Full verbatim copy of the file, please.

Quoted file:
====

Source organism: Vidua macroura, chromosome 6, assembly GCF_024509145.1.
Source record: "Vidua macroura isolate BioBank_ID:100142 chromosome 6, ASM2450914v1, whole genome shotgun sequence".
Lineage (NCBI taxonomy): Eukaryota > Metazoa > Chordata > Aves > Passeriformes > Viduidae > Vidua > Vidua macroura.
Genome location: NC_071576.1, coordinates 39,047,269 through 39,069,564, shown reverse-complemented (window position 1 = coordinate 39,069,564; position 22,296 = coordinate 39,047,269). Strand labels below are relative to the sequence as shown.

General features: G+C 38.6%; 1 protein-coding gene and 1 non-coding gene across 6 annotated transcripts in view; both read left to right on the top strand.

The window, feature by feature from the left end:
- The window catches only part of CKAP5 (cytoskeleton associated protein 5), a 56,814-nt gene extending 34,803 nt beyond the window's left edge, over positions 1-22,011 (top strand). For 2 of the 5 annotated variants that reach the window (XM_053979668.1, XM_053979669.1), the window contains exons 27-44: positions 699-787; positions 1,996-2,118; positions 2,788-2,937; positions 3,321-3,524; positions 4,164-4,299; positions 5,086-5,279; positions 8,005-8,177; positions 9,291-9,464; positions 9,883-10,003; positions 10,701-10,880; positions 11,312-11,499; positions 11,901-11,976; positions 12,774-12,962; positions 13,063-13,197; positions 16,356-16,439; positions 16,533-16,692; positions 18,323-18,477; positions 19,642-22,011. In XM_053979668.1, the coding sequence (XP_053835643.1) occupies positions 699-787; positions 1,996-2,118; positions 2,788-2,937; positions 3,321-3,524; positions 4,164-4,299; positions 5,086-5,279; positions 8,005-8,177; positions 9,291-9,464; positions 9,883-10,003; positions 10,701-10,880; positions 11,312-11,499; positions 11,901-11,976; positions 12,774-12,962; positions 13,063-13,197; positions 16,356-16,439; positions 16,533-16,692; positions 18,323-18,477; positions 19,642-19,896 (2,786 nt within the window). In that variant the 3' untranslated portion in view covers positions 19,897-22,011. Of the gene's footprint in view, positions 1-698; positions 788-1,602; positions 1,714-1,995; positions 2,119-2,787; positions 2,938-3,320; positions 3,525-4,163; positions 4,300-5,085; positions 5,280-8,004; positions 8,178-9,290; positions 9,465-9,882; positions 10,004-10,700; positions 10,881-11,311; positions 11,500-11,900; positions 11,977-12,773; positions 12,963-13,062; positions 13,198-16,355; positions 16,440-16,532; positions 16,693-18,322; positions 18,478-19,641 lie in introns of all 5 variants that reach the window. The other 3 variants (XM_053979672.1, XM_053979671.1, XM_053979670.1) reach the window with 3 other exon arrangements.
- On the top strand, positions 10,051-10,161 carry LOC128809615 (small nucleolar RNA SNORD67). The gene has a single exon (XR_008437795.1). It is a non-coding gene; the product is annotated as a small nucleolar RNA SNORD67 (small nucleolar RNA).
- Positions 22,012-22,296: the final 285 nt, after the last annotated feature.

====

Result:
Source organism: Vidua macroura, chromosome 6, assembly GCF_024509145.1.
Source record: "Vidua macroura isolate BioBank_ID:100142 chromosome 6, ASM2450914v1, whole genome shotgun sequence".
Lineage (NCBI taxonomy): Eukaryota > Metazoa > Chordata > Aves > Passeriformes > Viduidae > Vidua > Vidua macroura.
Genome location: NC_071576.1, coordinates 39,047,269 through 39,069,564, shown reverse-complemented (window position 1 = coordinate 39,069,564; position 22,296 = coordinate 39,047,269). Strand labels below are relative to the sequence as shown.

General features: G+C 38.6%; 1 protein-coding gene and 1 non-coding gene across 6 annotated transcripts in view; both read left to right on the top strand.

The window, feature by feature from the left end:
- The window catches only part of CKAP5 (cytoskeleton associated protein 5), a 56,814-nt gene extending 34,803 nt beyond the window's left edge, over positions 1-22,011 (top strand). For 2 of the 5 annotated variants that reach the window (XM_053979668.1, XM_053979669.1), the window contains exons 27-44: positions 699-787; positions 1,996-2,118; positions 2,788-2,937; positions 3,321-3,524; positions 4,164-4,299; positions 5,086-5,279; positions 8,005-8,177; positions 9,291-9,464; positions 9,883-10,003; positions 10,701-10,880; positions 11,312-11,499; positions 11,901-11,976; positions 12,774-12,962; positions 13,063-13,197; positions 16,356-16,439; positions 16,533-16,692; positions 18,323-18,477; positions 19,642-22,011. In XM_053979668.1, the coding sequence (XP_053835643.1) occupies positions 699-787; positions 1,996-2,118; positions 2,788-2,937; positions 3,321-3,524; positions 4,164-4,299; positions 5,086-5,279; positions 8,005-8,177; positions 9,291-9,464; positions 9,883-10,003; positions 10,701-10,880; positions 11,312-11,499; positions 11,901-11,976; positions 12,774-12,962; positions 13,063-13,197; positions 16,356-16,439; positions 16,533-16,692; positions 18,323-18,477; positions 19,642-19,896 (2,786 nt within the window). In that variant the 3' untranslated portion in view covers positions 19,897-22,011. Of the gene's footprint in view, positions 1-698; positions 788-1,602; positions 1,714-1,995; positions 2,119-2,787; positions 2,938-3,320; positions 3,525-4,163; positions 4,300-5,085; positions 5,280-8,004; positions 8,178-9,290; positions 9,465-9,882; positions 10,004-10,700; positions 10,881-11,311; positions 11,500-11,900; positions 11,977-12,773; positions 12,963-13,062; positions 13,198-16,355; positions 16,440-16,532; positions 16,693-18,322; positions 18,478-19,641 lie in introns of all 5 variants that reach the window. The other 3 variants (XM_053979672.1, XM_053979671.1, XM_053979670.1) reach the window with 3 other exon arrangements.
- On the top strand, positions 10,051-10,161 carry LOC128809615 (small nucleolar RNA SNORD67). The gene has a single exon (XR_008437795.1). It is a non-coding gene; the product is annotated as a small nucleolar RNA SNORD67 (small nucleolar RNA).
- Positions 22,012-22,296: the final 285 nt, after the last annotated feature.